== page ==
Paraglacial grounds.

—Lisette Elena Melendez, Abstract #2284, “Quantifying the Environmental Response to Deglaciation in Martian Craters During the Late Amazonian,” L. E. Melendez, E. R. Jawin, J. E. Panzik

Sand grains on Titan

Under wind or river flow

Roll and rest. Not grow.

—Mathieu G.A. Lapôtre, Abstract #1135, “Interplay Between Grain Sintering and Transport-Induced Abrasion in Creating Sand-Sized Sediments on Titan,” M. G. A. Lapôtre, M. J. Malaska, M. L. Cable

Might some of the scientists find that the haiku themselves are not just “summaries,” but new windows on their work? Treiman wonders that too. “No one has mentioned to me that writing the haiku affected their perceptions of the problems or solutions,” he admits. “My guess is that most did not, because most people write their haiku at the very last minute, long after the research and abstract are completed. And, just reading the haiku, most of them are simple recountings of … conclusions. That is, to some extent, what we ask for.” But he asks, “Does the poetry help us understand the science? Ideally it should, especially for haiku sensibility, which … is built on showing the reader a different way to see the world.”…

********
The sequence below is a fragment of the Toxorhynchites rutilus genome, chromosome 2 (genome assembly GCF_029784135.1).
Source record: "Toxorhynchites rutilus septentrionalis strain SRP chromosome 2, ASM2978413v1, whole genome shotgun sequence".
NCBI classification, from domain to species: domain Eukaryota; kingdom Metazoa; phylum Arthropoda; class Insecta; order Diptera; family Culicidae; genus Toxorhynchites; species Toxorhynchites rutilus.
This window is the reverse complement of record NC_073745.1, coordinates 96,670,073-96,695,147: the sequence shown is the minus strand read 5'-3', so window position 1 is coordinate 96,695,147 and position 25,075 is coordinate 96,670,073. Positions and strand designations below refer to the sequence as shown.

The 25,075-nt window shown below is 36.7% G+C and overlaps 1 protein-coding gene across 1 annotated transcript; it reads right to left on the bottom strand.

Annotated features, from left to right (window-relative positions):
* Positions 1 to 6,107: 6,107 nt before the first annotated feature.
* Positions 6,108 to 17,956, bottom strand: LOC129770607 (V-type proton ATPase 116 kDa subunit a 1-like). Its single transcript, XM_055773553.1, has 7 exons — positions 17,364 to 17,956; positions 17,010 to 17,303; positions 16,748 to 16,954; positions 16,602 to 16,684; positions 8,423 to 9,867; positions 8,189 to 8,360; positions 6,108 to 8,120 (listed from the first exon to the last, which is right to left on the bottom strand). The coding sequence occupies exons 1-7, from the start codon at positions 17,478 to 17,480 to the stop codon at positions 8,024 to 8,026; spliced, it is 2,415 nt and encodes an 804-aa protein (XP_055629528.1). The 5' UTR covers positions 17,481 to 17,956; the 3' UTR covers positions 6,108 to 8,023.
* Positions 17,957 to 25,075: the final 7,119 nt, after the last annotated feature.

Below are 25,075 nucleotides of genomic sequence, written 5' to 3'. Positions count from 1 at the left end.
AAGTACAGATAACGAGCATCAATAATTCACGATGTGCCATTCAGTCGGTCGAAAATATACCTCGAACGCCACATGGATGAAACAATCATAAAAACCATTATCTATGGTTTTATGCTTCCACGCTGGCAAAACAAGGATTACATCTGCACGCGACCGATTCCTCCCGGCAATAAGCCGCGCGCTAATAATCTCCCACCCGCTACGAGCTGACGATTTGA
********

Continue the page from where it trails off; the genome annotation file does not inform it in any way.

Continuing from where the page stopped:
The American Scholar is the magazine of Phi Beta Kappa. The magazine’s editor is Robert Wilson.